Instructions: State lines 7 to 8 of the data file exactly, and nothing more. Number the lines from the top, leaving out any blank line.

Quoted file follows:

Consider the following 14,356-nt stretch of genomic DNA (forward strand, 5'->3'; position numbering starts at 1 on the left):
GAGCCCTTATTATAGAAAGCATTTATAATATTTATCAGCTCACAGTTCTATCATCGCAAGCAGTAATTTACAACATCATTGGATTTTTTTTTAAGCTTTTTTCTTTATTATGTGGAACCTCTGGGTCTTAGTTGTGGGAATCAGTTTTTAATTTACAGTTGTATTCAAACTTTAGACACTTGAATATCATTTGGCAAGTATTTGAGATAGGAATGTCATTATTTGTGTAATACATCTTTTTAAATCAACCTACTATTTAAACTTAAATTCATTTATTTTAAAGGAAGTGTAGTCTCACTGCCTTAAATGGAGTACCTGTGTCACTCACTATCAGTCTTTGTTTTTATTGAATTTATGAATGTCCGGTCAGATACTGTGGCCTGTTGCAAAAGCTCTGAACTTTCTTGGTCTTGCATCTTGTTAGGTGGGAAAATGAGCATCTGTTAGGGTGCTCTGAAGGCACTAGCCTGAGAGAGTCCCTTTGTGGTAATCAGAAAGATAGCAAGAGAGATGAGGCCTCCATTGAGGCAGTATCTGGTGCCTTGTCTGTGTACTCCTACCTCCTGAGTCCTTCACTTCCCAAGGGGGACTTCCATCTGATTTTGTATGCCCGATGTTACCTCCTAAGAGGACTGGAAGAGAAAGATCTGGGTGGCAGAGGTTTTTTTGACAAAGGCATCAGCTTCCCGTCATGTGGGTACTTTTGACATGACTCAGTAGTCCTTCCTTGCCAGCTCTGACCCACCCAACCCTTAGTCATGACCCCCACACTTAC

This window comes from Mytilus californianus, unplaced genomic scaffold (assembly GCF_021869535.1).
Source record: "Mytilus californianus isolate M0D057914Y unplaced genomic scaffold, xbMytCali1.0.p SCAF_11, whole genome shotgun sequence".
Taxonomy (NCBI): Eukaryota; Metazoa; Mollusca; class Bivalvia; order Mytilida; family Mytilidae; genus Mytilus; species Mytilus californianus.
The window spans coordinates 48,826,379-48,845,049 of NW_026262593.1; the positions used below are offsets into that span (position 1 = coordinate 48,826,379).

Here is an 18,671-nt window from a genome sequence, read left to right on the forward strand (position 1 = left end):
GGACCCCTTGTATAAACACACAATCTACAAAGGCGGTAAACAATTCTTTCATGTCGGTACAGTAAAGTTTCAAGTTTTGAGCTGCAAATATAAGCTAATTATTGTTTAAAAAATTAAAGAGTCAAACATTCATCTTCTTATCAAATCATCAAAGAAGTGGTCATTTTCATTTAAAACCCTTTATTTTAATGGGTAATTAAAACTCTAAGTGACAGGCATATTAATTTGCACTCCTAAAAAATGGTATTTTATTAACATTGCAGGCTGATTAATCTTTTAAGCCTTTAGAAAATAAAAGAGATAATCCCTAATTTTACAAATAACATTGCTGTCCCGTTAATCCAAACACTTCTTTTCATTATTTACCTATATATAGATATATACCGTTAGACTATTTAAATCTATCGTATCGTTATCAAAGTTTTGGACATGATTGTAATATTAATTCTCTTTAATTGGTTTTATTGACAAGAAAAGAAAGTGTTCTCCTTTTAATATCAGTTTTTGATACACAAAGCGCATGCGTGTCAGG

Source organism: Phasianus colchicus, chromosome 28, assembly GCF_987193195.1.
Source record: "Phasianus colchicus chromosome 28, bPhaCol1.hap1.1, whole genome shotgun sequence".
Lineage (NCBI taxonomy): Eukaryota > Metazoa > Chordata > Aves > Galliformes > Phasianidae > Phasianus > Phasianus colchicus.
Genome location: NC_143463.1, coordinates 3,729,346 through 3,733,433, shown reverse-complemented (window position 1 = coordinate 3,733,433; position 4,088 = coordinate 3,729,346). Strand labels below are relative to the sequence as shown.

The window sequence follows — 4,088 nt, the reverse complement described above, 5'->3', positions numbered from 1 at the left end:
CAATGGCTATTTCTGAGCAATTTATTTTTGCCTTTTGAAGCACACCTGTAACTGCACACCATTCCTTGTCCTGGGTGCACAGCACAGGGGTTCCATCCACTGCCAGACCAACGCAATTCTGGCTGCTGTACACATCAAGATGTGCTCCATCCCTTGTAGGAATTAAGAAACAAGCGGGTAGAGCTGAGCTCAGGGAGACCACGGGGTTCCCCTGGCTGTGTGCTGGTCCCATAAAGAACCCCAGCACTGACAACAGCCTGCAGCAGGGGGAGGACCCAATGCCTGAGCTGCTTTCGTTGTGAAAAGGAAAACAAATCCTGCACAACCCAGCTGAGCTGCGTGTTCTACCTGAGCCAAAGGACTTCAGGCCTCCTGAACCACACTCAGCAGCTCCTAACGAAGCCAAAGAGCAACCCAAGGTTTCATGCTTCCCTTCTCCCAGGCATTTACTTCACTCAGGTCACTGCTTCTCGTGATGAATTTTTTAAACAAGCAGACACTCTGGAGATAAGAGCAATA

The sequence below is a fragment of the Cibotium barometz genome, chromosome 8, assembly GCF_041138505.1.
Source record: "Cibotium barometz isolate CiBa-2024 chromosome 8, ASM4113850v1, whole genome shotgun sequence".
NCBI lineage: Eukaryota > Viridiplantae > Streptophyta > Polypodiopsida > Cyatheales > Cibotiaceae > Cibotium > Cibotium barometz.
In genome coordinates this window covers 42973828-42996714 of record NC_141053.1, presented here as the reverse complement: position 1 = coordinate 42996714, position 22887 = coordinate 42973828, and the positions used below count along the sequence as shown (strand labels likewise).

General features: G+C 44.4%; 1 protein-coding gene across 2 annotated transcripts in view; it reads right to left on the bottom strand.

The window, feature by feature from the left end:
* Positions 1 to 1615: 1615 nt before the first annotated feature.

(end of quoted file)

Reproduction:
Here is an 18,671-nt window from a genome sequence, read left to right on the forward strand (position 1 = left end):
GGACCCCTTGTATAAACACACAATCTACAAAGGCGGTAAACAATTCTTTCATGTCGGTACAGTAAAGTTTCAAGTTTTGAGCTGCAAATATAAGCTAATTATTGTTTAAAAAATTAAAGAGTCAAACATTCATCTTCTTATCAAATCATCAAAGAAGTGGTCATTTTCATTTAAAACCCTTTATTTTAATGGGTAATTAAAACTCTAAGTGACAGGCATATTAATTTGCACTCCTAAAAAATGGTATTTTATTAACATTGCAGGCTGATTAATCTTTTAAGCCTTTAGAAAATAAAAGAGATAATCCCTAATTTTACAAATAACATTGCTGTCCCGTTAATCCAAACACTTCTTTTCATTATTTACCTATATATAGATATATACCGTTAGACTATTTAAATCTATCGTATCGTTATCAAAGTTTTGGACATGATTGTAATATTAATTCTCTTTAATTGGTTTTATTGACAAGAAAAGAAAGTGTTCTCCTTTTAATATCAGTTTTTGATACACAAAGCGCATGCGTGTCAGG